IRS breaks barriers to provide home-based jobs for disabled workers
For once, the IRS is the hero of a story. If you dial 1-800-TAXFORM this tax season, your call won't go to a centralized IRS call center. Instead, your request will be handled by a disabled agent working at home.
In the first project of its kind, the IRS has partnered with the National Telecommuting Institute (NTI ) and the Colorado virtual call center outsourcer Alpine Access to employ more than 280 home workers, more than 200 of whom are disabled.
For most, this is the first job they've held in years. People like Peter Catanese, 45, who at age 15 was hit by a car and has since endured more than 60 operations. And like Edward Grabowski, 56, whose severe diabetes has resulted in extended hospital stays, operations, kidney failure and six months in bed at a stretch.
Of the 1.2 million disabled workers in the U.S., about 12% could handle a job if it meant working at home, says M.J. Willard, director of NTI - a not-for-profit organization that works with state, vocational and rehabilitation agencies to train and employ disabled people for home-based jobs.
Funded by an annual grant of $238,000 from the Department of Education's Partnership with Industry Program, NTI has put people to work by indexing and transcribing medical records; performing phone-based work verifying insurance information for hospital admission and billing; and placing appointment reminder calls. However, the call center industry, with its high turnover and poor performance, always has showed the most promise.
"Since 1992, we've been following the predictions that the call center world would go virtual. It was always 'in the next five years,' over and over," Willard says. "Now I think it's finally going to take off." Today, NTI focuses 90% on call centers, 8% on medical transcription and 2% on other areas.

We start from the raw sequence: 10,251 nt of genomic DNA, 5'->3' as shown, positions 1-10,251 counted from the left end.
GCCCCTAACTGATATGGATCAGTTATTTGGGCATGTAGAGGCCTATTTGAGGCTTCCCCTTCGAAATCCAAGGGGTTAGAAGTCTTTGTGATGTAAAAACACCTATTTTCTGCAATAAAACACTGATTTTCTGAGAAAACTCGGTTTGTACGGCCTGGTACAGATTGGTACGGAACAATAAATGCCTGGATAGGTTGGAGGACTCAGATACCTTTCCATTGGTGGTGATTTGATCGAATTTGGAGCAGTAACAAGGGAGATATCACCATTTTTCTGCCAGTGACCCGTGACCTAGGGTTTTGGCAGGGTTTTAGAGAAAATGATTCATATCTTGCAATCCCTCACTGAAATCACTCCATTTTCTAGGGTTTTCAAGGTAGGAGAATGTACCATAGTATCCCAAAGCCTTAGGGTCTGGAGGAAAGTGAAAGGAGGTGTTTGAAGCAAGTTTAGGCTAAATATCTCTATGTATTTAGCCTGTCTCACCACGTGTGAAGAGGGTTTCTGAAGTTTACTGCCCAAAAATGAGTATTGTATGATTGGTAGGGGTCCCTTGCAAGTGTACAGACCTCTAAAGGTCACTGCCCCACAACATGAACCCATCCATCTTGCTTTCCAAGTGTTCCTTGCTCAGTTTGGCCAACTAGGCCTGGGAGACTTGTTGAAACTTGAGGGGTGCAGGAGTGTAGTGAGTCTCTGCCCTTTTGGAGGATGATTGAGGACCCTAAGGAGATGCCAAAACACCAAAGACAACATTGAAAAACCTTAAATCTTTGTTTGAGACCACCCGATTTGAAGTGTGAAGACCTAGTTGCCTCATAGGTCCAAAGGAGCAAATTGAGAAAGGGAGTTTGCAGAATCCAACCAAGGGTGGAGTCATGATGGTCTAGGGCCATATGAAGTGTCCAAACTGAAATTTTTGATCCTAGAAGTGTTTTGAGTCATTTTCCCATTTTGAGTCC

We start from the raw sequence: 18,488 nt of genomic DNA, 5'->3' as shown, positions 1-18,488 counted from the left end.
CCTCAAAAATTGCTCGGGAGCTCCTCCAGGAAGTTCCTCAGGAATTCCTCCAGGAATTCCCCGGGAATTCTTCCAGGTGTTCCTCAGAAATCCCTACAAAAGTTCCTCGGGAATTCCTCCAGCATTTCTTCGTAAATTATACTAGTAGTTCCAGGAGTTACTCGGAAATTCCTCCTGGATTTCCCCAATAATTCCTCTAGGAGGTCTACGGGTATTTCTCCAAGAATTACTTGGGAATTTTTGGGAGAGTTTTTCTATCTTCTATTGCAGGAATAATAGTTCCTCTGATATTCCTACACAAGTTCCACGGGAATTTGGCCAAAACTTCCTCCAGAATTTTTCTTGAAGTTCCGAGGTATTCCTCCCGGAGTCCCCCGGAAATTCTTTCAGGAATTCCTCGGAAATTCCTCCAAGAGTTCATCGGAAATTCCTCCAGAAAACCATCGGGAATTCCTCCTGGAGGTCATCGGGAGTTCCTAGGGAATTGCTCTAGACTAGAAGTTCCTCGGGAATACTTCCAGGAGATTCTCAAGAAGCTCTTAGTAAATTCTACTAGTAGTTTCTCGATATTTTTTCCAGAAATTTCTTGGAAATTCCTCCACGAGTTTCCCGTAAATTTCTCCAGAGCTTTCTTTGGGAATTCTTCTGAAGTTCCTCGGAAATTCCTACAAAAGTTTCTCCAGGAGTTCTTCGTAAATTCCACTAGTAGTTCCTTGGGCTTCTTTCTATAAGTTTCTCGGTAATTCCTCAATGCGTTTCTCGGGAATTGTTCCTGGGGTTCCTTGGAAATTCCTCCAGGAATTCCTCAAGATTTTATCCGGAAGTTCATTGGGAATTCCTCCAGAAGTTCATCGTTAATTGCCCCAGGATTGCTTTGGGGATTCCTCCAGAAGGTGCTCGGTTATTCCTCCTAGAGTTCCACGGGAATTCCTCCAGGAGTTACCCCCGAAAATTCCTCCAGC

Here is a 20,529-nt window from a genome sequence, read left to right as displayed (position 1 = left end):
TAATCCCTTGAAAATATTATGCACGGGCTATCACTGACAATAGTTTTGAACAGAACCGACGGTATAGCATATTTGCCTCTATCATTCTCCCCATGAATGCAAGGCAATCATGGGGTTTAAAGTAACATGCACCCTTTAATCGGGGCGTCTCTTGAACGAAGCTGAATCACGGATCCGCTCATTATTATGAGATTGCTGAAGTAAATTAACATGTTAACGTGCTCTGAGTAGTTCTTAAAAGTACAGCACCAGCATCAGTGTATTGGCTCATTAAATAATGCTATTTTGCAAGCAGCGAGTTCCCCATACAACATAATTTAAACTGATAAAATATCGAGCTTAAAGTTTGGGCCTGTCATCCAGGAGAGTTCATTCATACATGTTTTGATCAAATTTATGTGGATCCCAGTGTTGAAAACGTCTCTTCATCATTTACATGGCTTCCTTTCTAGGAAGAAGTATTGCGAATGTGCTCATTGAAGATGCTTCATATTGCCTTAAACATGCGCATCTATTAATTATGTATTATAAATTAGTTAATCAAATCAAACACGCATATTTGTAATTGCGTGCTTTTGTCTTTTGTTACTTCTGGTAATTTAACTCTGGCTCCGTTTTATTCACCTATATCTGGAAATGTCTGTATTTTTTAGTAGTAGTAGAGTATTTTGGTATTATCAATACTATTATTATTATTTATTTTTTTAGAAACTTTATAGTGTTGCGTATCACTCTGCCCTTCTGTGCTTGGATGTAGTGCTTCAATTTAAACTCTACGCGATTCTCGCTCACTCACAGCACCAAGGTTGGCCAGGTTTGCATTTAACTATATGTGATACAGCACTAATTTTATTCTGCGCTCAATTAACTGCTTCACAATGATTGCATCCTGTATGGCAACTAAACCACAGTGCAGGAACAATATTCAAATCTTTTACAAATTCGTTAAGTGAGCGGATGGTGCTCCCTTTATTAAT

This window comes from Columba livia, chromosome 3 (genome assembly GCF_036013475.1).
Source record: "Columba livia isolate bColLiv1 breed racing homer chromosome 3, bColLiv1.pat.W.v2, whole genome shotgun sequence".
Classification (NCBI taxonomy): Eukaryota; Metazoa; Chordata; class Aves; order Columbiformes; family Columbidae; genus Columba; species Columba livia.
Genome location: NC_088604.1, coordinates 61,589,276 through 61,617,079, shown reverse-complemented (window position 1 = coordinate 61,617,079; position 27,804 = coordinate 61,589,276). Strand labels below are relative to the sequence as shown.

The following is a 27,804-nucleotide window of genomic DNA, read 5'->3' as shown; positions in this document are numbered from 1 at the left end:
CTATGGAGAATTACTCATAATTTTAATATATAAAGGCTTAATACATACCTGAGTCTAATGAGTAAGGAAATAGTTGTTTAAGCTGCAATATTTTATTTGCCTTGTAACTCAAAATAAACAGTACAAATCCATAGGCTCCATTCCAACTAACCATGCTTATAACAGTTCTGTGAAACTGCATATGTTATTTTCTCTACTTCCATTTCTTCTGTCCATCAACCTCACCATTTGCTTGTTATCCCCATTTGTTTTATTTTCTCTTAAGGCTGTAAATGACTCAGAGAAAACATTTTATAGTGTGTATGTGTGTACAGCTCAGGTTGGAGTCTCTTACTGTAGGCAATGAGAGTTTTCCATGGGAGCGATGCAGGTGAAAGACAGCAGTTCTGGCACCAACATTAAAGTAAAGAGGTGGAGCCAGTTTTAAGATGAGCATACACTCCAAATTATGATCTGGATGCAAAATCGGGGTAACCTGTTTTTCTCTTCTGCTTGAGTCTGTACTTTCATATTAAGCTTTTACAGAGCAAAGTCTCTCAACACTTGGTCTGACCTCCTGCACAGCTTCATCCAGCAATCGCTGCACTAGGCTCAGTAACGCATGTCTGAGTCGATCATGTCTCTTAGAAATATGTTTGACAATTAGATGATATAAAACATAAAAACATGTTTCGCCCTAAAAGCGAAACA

NTI and Alpine Access jointly handled the hiring process, which was done entirely online. NTI screened the initial 2,000 candidates, then Alpine screened them for voice quality and technical competency. The new hires then were trained on a hybrid system using NTI's high-end conferencing system and Alpine Access' trainers and Web-based materials. When they log on, Grabowski and Catanese function exactly as do other Alpine Access agents.
Both workers walk with canes and struggle to lead productive lives. In the past, Catanese was a sportscaster then an entrepreneur; Grabowski, a restaurant manager then security guard at an Atlantic City casino - until their conditions made work outside the house impossible. They are exceedingly grateful to be working again.
"This is a super program," Grabowski says. "It's customer service, which I always enjoyed. And a refreshing change of pace. Otherwise - what would I be doing?"
"Every day of the last 30 years I've been trying to live my life like I don't have a disability," says Catanese, who works about 16 hours a week, in short shifts. "If it was raining out, I couldn't go to work. And if I had to sit at a desk for 40 hours a week, I couldn't do it. Working all those years put a heavy toll on my body. Eventually, I just couldn't stand up."
As in any good partnership, all parties benefit. The IRS, which declined comment for this story, gets a flexible pool of nationwide workers who can handle peaks in call volume much easier than those working in a bricks-and-mortar call center. NTI and Alpine Access each win their first big government contract, with more presumably to follow. The federal government's Javits-Wagner O'Day (JWOD ) program mandates that government work that can be redesigned so it can be performed by people with disabilities must be. JWOD made it easier for NTI to win the five-year IRS contract by letting it bypass many of the barriers to doing business with the government.